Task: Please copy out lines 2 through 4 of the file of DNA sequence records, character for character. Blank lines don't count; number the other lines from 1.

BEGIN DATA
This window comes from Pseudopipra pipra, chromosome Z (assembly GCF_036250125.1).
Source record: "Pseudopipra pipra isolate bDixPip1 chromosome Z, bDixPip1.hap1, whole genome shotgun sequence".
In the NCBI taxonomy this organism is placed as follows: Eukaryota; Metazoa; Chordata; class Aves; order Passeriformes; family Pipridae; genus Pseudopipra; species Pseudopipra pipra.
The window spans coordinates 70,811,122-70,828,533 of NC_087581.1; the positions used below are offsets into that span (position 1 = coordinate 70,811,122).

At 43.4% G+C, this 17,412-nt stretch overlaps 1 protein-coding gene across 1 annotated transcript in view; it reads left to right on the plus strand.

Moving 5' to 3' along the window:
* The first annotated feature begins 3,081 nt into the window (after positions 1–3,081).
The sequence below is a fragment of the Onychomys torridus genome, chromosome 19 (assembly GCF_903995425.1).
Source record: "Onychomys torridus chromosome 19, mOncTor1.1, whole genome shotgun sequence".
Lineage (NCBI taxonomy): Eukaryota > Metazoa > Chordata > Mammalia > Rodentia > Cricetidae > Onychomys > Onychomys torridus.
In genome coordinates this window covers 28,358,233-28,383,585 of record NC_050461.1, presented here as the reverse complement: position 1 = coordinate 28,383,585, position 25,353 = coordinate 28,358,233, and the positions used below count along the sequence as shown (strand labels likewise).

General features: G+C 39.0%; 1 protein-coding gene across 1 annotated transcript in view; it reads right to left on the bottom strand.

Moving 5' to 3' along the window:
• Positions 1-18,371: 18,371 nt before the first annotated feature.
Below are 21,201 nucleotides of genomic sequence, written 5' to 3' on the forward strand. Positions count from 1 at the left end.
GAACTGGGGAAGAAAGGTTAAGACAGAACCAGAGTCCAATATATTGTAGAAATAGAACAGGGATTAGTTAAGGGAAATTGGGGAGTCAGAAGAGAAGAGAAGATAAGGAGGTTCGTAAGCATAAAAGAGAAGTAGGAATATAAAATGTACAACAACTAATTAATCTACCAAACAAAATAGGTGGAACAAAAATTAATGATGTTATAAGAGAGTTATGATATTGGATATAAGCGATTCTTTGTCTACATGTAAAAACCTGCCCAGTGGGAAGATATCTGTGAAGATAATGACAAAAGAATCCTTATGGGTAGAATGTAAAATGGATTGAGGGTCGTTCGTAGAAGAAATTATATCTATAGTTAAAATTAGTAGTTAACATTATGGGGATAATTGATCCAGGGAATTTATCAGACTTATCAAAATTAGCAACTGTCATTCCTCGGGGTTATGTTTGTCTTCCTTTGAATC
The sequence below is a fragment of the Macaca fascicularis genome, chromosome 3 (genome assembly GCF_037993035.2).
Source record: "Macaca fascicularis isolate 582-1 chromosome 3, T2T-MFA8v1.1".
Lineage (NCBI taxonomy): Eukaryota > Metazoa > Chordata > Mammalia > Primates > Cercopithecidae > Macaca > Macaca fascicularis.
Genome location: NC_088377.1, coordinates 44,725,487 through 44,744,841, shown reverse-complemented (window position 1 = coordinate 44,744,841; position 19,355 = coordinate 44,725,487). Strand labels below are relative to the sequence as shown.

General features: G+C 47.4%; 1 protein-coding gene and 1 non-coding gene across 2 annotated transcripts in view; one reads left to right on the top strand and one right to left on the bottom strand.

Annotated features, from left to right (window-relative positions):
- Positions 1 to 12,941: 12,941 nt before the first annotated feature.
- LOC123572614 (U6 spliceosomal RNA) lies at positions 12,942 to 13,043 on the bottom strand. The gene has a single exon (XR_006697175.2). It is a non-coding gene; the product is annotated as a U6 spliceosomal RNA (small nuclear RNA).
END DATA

Source record: "Pseudopipra pipra isolate bDixPip1 chromosome Z, bDixPip1.hap1, whole genome shotgun sequence".
In the NCBI taxonomy this organism is placed as follows: Eukaryota; Metazoa; Chordata; class Aves; order Passeriformes; family Pipridae; genus Pseudopipra; species Pseudopipra pipra.
The window spans coordinates 70,811,122-70,828,533 of NC_087581.1; the positions used below are offsets into that span (position 1 = coordinate 70,811,122).